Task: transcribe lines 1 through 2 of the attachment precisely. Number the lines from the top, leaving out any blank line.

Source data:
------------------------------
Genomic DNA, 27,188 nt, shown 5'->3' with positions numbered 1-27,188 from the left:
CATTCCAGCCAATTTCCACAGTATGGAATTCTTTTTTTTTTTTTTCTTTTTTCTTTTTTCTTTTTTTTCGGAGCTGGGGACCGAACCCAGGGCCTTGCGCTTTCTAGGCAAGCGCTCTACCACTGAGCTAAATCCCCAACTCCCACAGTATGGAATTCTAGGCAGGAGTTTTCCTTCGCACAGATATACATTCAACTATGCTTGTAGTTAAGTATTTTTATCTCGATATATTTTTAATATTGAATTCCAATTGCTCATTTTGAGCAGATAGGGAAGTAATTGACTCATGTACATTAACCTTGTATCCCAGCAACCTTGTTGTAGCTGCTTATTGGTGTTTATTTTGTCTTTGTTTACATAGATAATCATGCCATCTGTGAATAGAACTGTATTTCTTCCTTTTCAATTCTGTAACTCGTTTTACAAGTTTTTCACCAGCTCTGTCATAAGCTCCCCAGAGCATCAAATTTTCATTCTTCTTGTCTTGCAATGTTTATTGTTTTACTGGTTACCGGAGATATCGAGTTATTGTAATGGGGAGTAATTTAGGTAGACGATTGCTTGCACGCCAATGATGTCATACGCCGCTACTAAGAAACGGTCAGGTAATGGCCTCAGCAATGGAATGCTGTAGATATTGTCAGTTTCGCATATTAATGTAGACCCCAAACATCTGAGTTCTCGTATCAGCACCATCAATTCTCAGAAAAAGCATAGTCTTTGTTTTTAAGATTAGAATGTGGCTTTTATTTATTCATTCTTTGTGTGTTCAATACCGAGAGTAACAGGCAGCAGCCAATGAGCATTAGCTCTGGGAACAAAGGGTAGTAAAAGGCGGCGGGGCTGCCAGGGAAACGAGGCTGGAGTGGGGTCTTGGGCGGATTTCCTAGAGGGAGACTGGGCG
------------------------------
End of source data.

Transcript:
Genomic DNA, 27,188 nt, shown 5'->3' with positions numbered 1-27,188 from the left:
CATTCCAGCCAATTTCCACAGTATGGAATTCTTTTTTTTTTTTTTCTTTTTTCTTTTTTCTTTTTTTTCGGAGCTGGGGACCGAACCCAGGGCCTTGCGCTTTCTAGGCAAGCGCTCTACCACTGAGCTAAATCCCCAACTCCCACAGTATGGAATTCTAGGCAGGAGTTTTCCTTCGCACAGATATACATTCAACTATGCTTGTAGTTAAGTATTTTTATCTCGATATATTTTTAATATTGAATTCCAATTGCTCATTTTGAGCAGATAGGGAAGTAATTGACTCATGTACATTAACCTTGTATCCCAGCAACCTTGTTGTAGCTGCTTATTGGTGTTTATTTTGTCTTTGTTTACATAGATAATCATGCCATCTGTGAATAGAACTGTATTTCTTCCTTTTCAATTCTGTAACTCGTTTTACAAGTTTTTCACCAGCTCTGTCATAAGCTCCCCAGAGCATCAAATTTTCATTCTTCTTGTCTTGCAATGTTTATTGTTTTACTGGTTACCGGAGATATCGAGTTATTGTAATGGGGAGTAATTTAGGTAGACGATTGCTTGCACGCCAATGATGTCATACGCCGCTACTAAGAAACGGTCAGGTAATGGCCTCAGCAATGGAATGCTGTAGATATTGTCAGTTTCGCATATTAATGTAGACCCCAAACATCTGAGTTCTCGTATCAGCACCATCAATTCTCAGAAAAAGCATAGTCTTTGTTTTTAAGATTAGAATGTGGCTTTTATTTATTCATTCTTTGTGTGTTCAATACCGAGAGTAACAGGCAGCAGCCAATGAGCATTAGCTCTGGGAACAAAGGGTAGTAAAAGGCGGCGGGGCTGCCAGGGAAACGAGGCTGGAGTGGGGTCTTGGGCGGATTTCCTAGAGGGAGACTGGGCG